Chicago-based Joan of Arc, and the family Kinsella, return with their second Polyvinyl release Boo Human. This time they have arrived with 14 musicians in tow to create a more complex and thorough album.
Staying true to their quirky indie rock roots, Boo Human starts of with a medley of sounds and styles. The initial track lolls with layered guitars and fuzzy vocals like an introduction to the sounds to come. The second track, “Laughter Reflected Back,” is more in line with the indie rock beats you would expect from this group; it’s experimental while still being approachable and has a drum line that seems to be taking two steps forward and one step back.
“Just Pack or Unpack” follows this track in the same vein, but with less exciting drums and a bass melody that is easier to follow for the five minutes of its existence. A melancholic and poetic drop of strings breaks up the rock stream with "9/11 2," but nicely leads into “A Tell-Tale Penis,” a track where the collaboration of all those musicians really shines, as the piano collaborates with the percussion to compliment the simple guitar melodies.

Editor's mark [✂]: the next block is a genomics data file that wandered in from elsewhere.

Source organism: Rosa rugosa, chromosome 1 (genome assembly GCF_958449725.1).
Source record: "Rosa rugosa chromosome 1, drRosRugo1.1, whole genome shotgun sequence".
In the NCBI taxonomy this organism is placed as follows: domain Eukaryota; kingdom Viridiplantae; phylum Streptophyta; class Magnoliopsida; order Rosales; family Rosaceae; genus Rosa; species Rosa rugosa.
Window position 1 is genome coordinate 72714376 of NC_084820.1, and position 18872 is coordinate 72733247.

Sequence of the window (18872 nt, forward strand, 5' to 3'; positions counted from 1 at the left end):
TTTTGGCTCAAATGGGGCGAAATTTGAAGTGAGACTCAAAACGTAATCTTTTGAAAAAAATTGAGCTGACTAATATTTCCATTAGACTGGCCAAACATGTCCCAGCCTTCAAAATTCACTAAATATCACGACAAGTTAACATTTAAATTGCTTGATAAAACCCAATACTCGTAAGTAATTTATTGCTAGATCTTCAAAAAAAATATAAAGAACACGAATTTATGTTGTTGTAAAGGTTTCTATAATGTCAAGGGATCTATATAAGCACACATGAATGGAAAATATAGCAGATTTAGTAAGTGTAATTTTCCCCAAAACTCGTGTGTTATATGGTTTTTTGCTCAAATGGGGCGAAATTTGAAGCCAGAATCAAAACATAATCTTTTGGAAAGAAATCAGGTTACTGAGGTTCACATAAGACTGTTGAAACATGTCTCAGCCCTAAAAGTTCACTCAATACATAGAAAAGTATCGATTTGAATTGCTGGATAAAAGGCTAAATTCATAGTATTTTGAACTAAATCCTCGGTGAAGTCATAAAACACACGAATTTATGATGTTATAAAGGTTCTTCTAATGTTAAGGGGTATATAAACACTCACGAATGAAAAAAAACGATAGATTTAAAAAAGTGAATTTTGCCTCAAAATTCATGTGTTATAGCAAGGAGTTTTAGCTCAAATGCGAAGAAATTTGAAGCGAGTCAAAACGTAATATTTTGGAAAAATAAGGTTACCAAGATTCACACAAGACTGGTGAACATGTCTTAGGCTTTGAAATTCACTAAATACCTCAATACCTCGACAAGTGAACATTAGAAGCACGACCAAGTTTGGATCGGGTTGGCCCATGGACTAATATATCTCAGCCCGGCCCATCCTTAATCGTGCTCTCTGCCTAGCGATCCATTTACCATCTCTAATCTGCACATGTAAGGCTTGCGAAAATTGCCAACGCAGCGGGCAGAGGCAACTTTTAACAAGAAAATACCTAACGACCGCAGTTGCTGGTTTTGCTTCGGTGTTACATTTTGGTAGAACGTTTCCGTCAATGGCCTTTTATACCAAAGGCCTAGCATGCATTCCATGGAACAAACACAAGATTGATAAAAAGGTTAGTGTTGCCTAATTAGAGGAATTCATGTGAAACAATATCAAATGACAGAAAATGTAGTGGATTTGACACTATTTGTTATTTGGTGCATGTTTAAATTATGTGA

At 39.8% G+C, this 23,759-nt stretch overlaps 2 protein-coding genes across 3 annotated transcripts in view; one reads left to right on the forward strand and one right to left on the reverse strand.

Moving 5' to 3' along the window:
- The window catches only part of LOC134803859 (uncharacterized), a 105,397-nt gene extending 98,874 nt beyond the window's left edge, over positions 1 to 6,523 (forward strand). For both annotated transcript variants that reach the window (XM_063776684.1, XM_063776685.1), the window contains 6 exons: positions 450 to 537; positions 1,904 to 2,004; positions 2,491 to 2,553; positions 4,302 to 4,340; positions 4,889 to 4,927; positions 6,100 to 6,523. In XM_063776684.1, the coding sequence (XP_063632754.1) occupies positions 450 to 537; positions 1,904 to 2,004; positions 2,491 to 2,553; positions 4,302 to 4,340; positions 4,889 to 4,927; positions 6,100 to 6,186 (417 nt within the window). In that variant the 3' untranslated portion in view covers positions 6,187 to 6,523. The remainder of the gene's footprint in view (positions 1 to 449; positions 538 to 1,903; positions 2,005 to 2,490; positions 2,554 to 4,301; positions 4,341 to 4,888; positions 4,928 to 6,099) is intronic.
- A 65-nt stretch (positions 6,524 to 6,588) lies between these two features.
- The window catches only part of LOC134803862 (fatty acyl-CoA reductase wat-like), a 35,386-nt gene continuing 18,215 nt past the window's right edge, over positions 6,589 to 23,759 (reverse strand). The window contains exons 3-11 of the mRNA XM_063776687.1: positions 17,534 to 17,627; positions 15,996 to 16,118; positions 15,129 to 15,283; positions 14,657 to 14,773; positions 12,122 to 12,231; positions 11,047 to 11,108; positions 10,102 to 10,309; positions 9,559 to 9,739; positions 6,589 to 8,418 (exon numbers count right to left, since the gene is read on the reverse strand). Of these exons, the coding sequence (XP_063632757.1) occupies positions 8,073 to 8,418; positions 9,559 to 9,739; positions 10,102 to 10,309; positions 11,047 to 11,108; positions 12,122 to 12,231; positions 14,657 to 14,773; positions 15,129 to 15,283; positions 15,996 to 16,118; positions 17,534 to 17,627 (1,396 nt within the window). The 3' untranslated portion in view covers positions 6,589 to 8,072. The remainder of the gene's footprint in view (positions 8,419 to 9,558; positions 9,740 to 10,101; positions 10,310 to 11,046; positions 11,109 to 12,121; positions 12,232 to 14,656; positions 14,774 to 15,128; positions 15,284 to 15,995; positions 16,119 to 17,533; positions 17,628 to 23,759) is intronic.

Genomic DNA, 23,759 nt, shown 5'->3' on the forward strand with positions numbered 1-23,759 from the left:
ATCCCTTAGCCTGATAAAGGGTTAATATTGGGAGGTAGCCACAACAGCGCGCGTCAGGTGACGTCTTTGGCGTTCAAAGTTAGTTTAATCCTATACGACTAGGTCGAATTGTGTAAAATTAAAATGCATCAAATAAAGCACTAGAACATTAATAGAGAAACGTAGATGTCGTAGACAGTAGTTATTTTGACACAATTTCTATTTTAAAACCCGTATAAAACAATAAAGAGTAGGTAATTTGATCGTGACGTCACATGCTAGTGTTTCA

The album slowly and evolves into a cohesive four-song block, part surreal prog rock and part orchestrated jam with bits of pop, each track smoothly leading into the next creating a seamless and earnest stream that shows the bands maturity. With the exception of the final track, the album isn’t held together by lyrics and riffs, but rather each song establishes its own unique sound. Indeed, the last song, “So-and-So,” is the humble story of how sometimes we’re doomed to end up ex-so and so’s. Boo Human isn’t as ambiguous, but rather a wholly diverse experience from another impressive Chicago band.